Bread Recipes

Newest Recipes are listed below.

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Both of the following breads come from The Secrets of Jesuit Breadmaking by Brother Rick Curry, S.J. This is a great basic bread book that also follows the Catholic liturgical year. I have had the book for probably 15 years, and I don’t think I have had a bad loaf yet.

Brother’s Bread

This is a great Italian bread – crunchy crust, soft inside. I have made it with all white flour, and it is delicious. You can also substitute 2 cups of whole wheat flour for a more rustic loaf. My family’s favorite, though, is to use 2 cups of semolina flour to replace some of the white flour. (Link to the original recipe can be found here.)

  • 2 teaspoons yeast
  • 2  cups warm water
  • 1 tablespoon honey
  • 2 teaspoons salt
  • 6 to 7 cups all purpose flour (see variations above)
  • cornmeal
  • vinegar

Combine the yeast, water and honey. Mix about half of the flour and all of the salt. Add yeast mixture. Continue to add flour until a nice dough is formed. It should be smooth and elastic and feel like a baby’s butt. Cover and let rise until doubled in bulk – about 1-2 hours. Punch dough down and divide in half. Shape into round loaves or torpedo shapes. Slash tops with a knife and spray with vinegar. Place loaves on greased baking sheet and sprinkle with cornmeal or line with parchment. Place in a cold oven and bake at 400 degrees for 45 minutes. Cool on a wire rack.

Overnight Basic Italian Bread

I like to make this bread on Saturday night to have the next day with Sunday’s red sauce. I have made it with all white flour, and it is delicious. You can also substitute 2 cups of whole wheat flour for a more rustic loaf. My family’s favorite, though, is to use 2 cups of semolina flour to replace some of the white flour. (Link to the original recipe can be found here.)

  • 2 teaspoons yeast
  • 1 1/4  cups warm water
  • 1 teaspoon salt
  • 4 to 5 cups all purpose flour (see variations above)
  • cornmeal
  • vinegar

Combine the yeast, water and honey. Mix about half of the flour and all of the salt. Add yeast mixture. Continue to add flour until a nice dough is formed. It should be smooth and elastic and feel like a baby’s butt. Cover and put in the refrigerator to let rise overnight. In the morning, punch dough down and divide in half. Shape into round loaves or torpedo shapes. Cover and let dough come to room temperature, about 45 minutes. Slash tops with a knife and spray with vinegar. Let dough rise another 45 minutes until doubled in bulk. Place loaves on greased baking sheet and sprinkle with cornmeal or line with parchment. Preheat oven to 400 degrees and bake for about 35-40 minutes. Cool on a wire rack.

The next bread comes from Hay Day Country Market Cookbook by Kim Rizk. I buy a lot of cookbooks at book sales, but this is one that I actually kept and use a lot. This bread makes a great sandwich loaf. It reminds me of an English toasting bread we used to buy at the gourmet food store in town. It is moist, has a nice crumb, and is great toasted with butter and jam. (Link to the original recipe can be found here.)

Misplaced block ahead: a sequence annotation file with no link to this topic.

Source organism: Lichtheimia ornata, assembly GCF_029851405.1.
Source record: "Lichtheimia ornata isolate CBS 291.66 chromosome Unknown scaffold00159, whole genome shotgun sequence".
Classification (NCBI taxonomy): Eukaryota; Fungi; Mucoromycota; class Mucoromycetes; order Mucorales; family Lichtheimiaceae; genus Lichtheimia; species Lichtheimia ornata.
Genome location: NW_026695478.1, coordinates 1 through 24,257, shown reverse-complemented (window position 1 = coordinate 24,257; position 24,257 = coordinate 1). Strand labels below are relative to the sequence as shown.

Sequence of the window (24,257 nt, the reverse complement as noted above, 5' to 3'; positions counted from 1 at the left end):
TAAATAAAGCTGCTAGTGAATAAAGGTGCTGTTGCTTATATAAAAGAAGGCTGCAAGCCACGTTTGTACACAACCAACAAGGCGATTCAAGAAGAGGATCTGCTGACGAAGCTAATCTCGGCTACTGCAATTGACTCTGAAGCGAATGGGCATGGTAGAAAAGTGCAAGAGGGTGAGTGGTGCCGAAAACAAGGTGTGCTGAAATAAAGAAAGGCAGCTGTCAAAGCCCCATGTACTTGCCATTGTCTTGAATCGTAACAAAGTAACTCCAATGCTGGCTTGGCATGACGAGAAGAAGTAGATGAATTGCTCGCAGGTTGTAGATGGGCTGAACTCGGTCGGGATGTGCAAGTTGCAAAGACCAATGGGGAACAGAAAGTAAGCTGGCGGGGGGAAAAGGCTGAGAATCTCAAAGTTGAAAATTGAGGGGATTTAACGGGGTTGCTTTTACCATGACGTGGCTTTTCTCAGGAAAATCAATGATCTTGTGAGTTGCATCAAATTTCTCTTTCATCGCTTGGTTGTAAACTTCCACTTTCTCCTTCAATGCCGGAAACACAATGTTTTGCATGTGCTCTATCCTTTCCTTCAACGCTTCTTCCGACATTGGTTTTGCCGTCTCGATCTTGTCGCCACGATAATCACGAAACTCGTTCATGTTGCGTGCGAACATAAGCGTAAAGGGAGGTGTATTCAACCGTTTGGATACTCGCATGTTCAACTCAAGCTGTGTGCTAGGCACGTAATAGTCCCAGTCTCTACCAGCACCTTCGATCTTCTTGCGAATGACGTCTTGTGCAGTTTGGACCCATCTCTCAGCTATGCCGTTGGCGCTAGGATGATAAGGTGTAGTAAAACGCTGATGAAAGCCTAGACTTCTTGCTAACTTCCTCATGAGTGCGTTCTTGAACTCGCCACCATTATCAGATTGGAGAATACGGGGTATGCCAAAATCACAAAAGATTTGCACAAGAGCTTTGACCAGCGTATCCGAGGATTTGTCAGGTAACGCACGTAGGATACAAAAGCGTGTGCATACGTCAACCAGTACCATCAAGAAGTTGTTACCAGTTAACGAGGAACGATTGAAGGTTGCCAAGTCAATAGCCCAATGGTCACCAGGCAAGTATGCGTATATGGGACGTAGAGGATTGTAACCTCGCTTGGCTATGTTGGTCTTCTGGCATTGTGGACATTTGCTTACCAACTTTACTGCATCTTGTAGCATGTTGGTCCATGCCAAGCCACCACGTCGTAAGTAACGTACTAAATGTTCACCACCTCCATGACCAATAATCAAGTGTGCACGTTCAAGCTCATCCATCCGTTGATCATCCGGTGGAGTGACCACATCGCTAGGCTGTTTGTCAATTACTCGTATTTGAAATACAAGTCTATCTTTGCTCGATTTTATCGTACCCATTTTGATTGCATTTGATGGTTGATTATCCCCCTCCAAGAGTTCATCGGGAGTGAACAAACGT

Everybody’s Favorite Peasant Bread

  • 1 1/2 cups warm water
  • 2 tablespoons sugar
  • 2 teaspoons yeast
  • 1/4 teaspoon baking soda (Don’t add more than this! I mistakenly did once and it was terrible!)
  • 3/4 cup cool water
  • 5 1/2 – 6 1/2 cups all purpose flour (I usually replace some of this with whole wheat. Usually around 2 cups.)
  • 2 teaspoons salt
  • 1 tablespoon butter, melted

Combine the yeast, warm water and sugar. Combine the baking soda and cool water separately. Mix about half of the flour and all of the salt. Add yeast mixture and baking soda mixture. Continue to add flour until a firm, albeit sticky, dough is formed. (The original recipe says to use the paddle attachment on a standing mixture. This always annoys me, so I use my dough hook.)  Cover and let rise until doubled in bulk. With buttered hands, divide dough in half and shape into loaves. Place loaves into greased loaf pans. Let loaves rise uncovered until they have risen about an inch above the pans. Brush tops with melted butter before placing in oven. Preheat oven to 400 degrees and bake for 30 minutes. Cool on a wire rack. Crust softens as it cools.

The next recipe comes from my father-in-law. He doesn’t have a website, but he does have an iPad! It is a great pizza dough that we make almost every Saturday night. I have also used it for stromboli.

Grandpa Buddy Petruccelli’s Pizza Dough (how can you go wrong with a name like that?)

  • 3/4 cup warm water
  • 1 tablespoon yeast
  • 1 tablespoon honey
  • 1/4 cup white wine
  • 1 teaspoon salt
  • 3 to 4 cups all purpose flour (I have substituted up to half whole wheat.)
  • 2 tablespoons olive oil

Combine water, yeast and honey. Combine remaining ingredients and knead until a nice dough forms. It should be smooth and elastic and feel like a baby’s butt. Cover and let rise in an oiled bowl for about an hour. Divide in half. Dough rolls out to about 14 inches in diameter. Top and bake for about 20 minutes, until bottom of crust is crunchy and cooked through.

The next 2 recipes are classic sourdough. I have a great sourdough starter (flour and water) that was given to me by a friend – she also gave me the links to the following 2 recipes. Again, my versions are recorded below. Vincent and I tried to make our own sourdough starter several times, without success. I have also seen sourdough starters for sale, but cannot attest to any of them. My advice is to just start asking around – one will turn up and people are happy to share. (If you are local to WNC, leave a comment and we can arrange a sourdough exchange.)

The BEST English Muffins EVER